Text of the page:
Being Deserving of Downtime

deserve downtime

I listened to music today. I honestly, hand on heart cannot remember the last time I had listened to music. I got out my phone at lunchtime, and then thought no. The podcasts and audio books can stop jabbering at me for a day. The iPod nano’s jack (tres retro) was de-crumbed and plugged in. I clicked shuffle, and it was euphoric. I imagined this is what hearing music after being trapped in a bunker for months sounded like. I had forgotten how good it sounded. And it was in my bag this whole time. I sang along, belted my faves, felt exhilarated by the rhythms and the lyrics again.

I hadn’t let myself listen to music for so long because music is down-time. Downtime is for people who are not trying muster all their might to get somewhere, anywhere else. Downtime is for the content. I am not content. If I’m doing downtime, I’m not using every eye-blinking second to succeed. I’m not emailing, or brainstorming, or writing, or tweeting, or doing reccy on the socials.

To stab it with a blunt knife, I think I’m not deserving of downtime – I haven’t earned the right to do the things I love because I’m not yet where I want to be. This, in my millennially brain-washed head, makes perfect sense. Because we have been brought up with the mantra ‘hard work equates to success‘. Pounded in, engrained, embedded.

The ironic little stickler is that studies have shown downtime actually improves productivity. But as this article in the NY times states, ‘downtime is typically viewed as time wasted.’ It is for people who do what they do on a day to day basis to get to a goal. My day job is a role I have experience in, and will do for the time being, but it is not the be all and end all. If I want to get to where I need to be, I need to put in the hours. And these hours unfortunately fall in the region of the standard ones set for said downtime.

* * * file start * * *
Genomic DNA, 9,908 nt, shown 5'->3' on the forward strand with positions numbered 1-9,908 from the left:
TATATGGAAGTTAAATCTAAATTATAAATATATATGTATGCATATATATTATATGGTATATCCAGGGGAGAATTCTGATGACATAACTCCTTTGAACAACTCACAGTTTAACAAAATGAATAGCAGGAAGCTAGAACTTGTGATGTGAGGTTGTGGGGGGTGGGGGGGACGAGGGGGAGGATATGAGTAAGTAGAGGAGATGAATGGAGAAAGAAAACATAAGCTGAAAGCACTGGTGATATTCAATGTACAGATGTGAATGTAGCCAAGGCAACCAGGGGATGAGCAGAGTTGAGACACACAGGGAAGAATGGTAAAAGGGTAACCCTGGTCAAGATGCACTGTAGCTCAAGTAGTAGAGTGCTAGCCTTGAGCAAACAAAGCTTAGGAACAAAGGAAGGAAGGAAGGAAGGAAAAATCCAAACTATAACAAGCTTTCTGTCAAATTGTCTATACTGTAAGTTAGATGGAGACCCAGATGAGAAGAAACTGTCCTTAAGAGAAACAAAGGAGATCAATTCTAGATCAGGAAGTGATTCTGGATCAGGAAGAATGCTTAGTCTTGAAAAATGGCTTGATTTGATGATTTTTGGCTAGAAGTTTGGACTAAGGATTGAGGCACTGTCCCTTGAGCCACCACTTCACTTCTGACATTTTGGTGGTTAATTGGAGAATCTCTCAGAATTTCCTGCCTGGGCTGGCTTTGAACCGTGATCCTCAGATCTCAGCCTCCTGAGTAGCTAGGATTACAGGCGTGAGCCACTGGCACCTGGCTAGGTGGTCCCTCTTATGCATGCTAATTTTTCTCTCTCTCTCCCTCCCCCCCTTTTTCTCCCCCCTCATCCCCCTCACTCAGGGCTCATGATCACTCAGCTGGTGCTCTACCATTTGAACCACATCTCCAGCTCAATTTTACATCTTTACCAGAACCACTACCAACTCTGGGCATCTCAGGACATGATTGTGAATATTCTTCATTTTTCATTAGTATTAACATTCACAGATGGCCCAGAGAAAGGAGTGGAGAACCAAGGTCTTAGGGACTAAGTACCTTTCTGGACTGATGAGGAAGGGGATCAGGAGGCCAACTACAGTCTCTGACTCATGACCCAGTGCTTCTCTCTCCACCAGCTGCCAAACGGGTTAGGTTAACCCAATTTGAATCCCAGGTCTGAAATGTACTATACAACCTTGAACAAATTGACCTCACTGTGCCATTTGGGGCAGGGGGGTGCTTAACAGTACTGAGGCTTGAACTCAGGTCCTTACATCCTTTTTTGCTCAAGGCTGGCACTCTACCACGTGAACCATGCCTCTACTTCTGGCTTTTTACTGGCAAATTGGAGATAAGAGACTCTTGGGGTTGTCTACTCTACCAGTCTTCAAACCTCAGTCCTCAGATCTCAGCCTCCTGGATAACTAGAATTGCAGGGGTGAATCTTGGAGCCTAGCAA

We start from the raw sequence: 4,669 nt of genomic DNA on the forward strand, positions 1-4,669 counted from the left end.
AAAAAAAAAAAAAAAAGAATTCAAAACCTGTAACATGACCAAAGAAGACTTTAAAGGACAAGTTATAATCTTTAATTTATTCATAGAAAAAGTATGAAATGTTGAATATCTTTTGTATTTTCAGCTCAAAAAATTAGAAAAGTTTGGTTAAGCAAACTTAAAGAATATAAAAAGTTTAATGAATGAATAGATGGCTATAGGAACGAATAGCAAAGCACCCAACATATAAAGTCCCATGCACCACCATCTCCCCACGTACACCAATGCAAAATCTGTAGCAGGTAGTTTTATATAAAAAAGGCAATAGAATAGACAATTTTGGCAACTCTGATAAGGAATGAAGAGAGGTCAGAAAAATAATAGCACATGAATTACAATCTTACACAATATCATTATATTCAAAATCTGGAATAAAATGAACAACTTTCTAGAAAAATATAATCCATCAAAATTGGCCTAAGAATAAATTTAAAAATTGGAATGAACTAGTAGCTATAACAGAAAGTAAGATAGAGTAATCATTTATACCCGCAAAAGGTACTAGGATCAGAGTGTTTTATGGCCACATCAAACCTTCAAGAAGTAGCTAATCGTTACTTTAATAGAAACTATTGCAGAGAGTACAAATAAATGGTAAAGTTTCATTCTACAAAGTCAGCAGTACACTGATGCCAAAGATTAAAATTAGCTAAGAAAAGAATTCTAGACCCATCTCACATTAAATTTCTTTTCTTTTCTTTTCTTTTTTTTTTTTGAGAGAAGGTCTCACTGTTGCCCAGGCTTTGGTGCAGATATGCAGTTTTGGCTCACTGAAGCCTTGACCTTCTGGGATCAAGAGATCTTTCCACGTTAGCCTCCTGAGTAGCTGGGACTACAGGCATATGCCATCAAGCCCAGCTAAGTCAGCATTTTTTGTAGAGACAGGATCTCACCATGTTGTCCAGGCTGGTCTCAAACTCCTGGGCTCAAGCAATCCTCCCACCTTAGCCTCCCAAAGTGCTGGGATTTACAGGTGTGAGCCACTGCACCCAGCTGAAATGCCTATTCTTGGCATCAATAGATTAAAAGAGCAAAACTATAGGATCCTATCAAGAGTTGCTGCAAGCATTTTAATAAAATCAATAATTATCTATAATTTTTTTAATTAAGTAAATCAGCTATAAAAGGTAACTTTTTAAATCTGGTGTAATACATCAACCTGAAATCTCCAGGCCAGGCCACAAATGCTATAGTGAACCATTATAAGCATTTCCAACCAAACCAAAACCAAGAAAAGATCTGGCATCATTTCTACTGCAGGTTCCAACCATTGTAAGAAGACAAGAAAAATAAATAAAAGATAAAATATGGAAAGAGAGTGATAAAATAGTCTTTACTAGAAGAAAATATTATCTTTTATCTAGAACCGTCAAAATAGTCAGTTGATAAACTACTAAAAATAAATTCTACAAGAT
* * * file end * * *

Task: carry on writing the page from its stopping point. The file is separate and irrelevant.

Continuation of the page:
I do, on occasion, make time to relax. These two things are a horse of a different colour in my books. I take baths, I paint nails, watch crappy tele, but these things invoke autopilot, slobbery, not something that cheers me up and makes me feel giddy again. Downtime does that. Reading India Knight or Caitlin Moran and snorting, putting on an old Blackadder VHS instead of turning on The One Show, finding a new songstress who makes me message my Cousin instantly to say, “HAVE YOU HEARD OF BLAH BLAH? IT’S LIKE HONEY IS DRIPPING INTO MY EAR CAVITIES”. And in essence then, downtime requires a bit more vigour than relaxing. It requires searching for the fun, and that’s just not something I have the brain capacity for after slaving away trying and failing and thinking all the live long day, let alone feel is justifiable.

But today, as the honey trickled back into my ears, I remembered how much making the time matters, how much the music missed me, how much I deserve downtime.

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